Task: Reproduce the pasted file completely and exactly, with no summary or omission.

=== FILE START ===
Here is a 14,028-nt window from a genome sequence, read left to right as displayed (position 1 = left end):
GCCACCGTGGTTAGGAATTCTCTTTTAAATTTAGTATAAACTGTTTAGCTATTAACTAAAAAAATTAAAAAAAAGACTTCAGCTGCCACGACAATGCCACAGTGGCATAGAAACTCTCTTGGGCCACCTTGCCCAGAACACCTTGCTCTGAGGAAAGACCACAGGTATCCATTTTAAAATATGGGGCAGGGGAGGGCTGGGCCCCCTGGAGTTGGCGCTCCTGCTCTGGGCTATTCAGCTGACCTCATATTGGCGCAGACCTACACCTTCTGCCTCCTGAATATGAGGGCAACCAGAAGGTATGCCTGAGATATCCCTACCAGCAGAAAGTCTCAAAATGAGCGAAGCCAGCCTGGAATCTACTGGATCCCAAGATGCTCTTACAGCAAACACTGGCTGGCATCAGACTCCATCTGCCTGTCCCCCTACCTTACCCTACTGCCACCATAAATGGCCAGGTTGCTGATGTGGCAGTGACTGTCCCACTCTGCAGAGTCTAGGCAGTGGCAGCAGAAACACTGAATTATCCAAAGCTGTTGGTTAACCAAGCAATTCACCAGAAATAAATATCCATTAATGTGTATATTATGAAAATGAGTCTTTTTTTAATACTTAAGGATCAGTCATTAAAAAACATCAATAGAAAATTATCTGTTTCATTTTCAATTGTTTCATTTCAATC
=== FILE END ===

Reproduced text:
Here is a 14,028-nt window from a genome sequence, read left to right as displayed (position 1 = left end):
GCCACCGTGGTTAGGAATTCTCTTTTAAATTTAGTATAAACTGTTTAGCTATTAACTAAAAAAATTAAAAAAAAGACTTCAGCTGCCACGACAATGCCACAGTGGCATAGAAACTCTCTTGGGCCACCTTGCCCAGAACACCTTGCTCTGAGGAAAGACCACAGGTATCCATTTTAAAATATGGGGCAGGGGAGGGCTGGGCCCCCTGGAGTTGGCGCTCCTGCTCTGGGCTATTCAGCTGACCTCATATTGGCGCAGACCTACACCTTCTGCCTCCTGAATATGAGGGCAACCAGAAGGTATGCCTGAGATATCCCTACCAGCAGAAAGTCTCAAAATGAGCGAAGCCAGCCTGGAATCTACTGGATCCCAAGATGCTCTTACAGCAAACACTGGCTGGCATCAGACTCCATCTGCCTGTCCCCCTACCTTACCCTACTGCCACCATAAATGGCCAGGTTGCTGATGTGGCAGTGACTGTCCCACTCTGCAGAGTCTAGGCAGTGGCAGCAGAAACACTGAATTATCCAAAGCTGTTGGTTAACCAAGCAATTCACCAGAAATAAATATCCATTAATGTGTATATTATGAAAATGAGTCTTTTTTTAATACTTAAGGATCAGTCATTAAAAAACATCAATAGAAAATTATCTGTTTCATTTTCAATTGTTTCATTTCAATC